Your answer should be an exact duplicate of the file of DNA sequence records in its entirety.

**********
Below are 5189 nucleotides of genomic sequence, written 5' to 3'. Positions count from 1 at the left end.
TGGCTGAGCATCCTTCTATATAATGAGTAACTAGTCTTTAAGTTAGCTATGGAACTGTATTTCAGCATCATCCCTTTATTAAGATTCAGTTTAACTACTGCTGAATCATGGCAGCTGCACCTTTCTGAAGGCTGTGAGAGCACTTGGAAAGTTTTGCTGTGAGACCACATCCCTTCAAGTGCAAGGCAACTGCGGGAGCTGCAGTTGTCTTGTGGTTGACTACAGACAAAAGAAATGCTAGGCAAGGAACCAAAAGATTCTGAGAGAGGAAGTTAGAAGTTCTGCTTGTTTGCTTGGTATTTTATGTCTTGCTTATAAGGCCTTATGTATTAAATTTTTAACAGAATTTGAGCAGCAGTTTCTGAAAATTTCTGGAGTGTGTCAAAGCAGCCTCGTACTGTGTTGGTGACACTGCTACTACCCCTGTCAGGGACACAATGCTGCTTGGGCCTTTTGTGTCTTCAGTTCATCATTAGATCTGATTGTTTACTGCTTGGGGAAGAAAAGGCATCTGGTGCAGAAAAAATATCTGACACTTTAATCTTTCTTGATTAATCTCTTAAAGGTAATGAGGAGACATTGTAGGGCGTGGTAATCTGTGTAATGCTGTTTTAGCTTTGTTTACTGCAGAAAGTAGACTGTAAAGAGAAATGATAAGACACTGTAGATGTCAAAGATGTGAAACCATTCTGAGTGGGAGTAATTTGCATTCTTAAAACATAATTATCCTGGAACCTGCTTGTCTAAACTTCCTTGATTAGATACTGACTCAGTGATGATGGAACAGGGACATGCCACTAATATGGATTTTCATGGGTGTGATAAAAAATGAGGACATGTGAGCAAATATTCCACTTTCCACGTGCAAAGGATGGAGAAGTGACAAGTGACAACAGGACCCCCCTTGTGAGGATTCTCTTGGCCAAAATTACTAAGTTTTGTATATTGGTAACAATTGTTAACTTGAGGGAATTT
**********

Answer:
Below are 5189 nucleotides of genomic sequence, written 5' to 3'. Positions count from 1 at the left end.
TGGCTGAGCATCCTTCTATATAATGAGTAACTAGTCTTTAAGTTAGCTATGGAACTGTATTTCAGCATCATCCCTTTATTAAGATTCAGTTTAACTACTGCTGAATCATGGCAGCTGCACCTTTCTGAAGGCTGTGAGAGCACTTGGAAAGTTTTGCTGTGAGACCACATCCCTTCAAGTGCAAGGCAACTGCGGGAGCTGCAGTTGTCTTGTGGTTGACTACAGACAAAAGAAATGCTAGGCAAGGAACCAAAAGATTCTGAGAGAGGAAGTTAGAAGTTCTGCTTGTTTGCTTGGTATTTTATGTCTTGCTTATAAGGCCTTATGTATTAAATTTTTAACAGAATTTGAGCAGCAGTTTCTGAAAATTTCTGGAGTGTGTCAAAGCAGCCTCGTACTGTGTTGGTGACACTGCTACTACCCCTGTCAGGGACACAATGCTGCTTGGGCCTTTTGTGTCTTCAGTTCATCATTAGATCTGATTGTTTACTGCTTGGGGAAGAAAAGGCATCTGGTGCAGAAAAAATATCTGACACTTTAATCTTTCTTGATTAATCTCTTAAAGGTAATGAGGAGACATTGTAGGGCGTGGTAATCTGTGTAATGCTGTTTTAGCTTTGTTTACTGCAGAAAGTAGACTGTAAAGAGAAATGATAAGACACTGTAGATGTCAAAGATGTGAAACCATTCTGAGTGGGAGTAATTTGCATTCTTAAAACATAATTATCCTGGAACCTGCTTGTCTAAACTTCCTTGATTAGATACTGACTCAGTGATGATGGAACAGGGACATGCCACTAATATGGATTTTCATGGGTGTGATAAAAAATGAGGACATGTGAGCAAATATTCCACTTTCCACGTGCAAAGGATGGAGAAGTGACAAGTGACAACAGGACCCCCCTTGTGAGGATTCTCTTGGCCAAAATTACTAAGTTTTGTATATTGGTAACAATTGTTAACTTGAGGGAATTT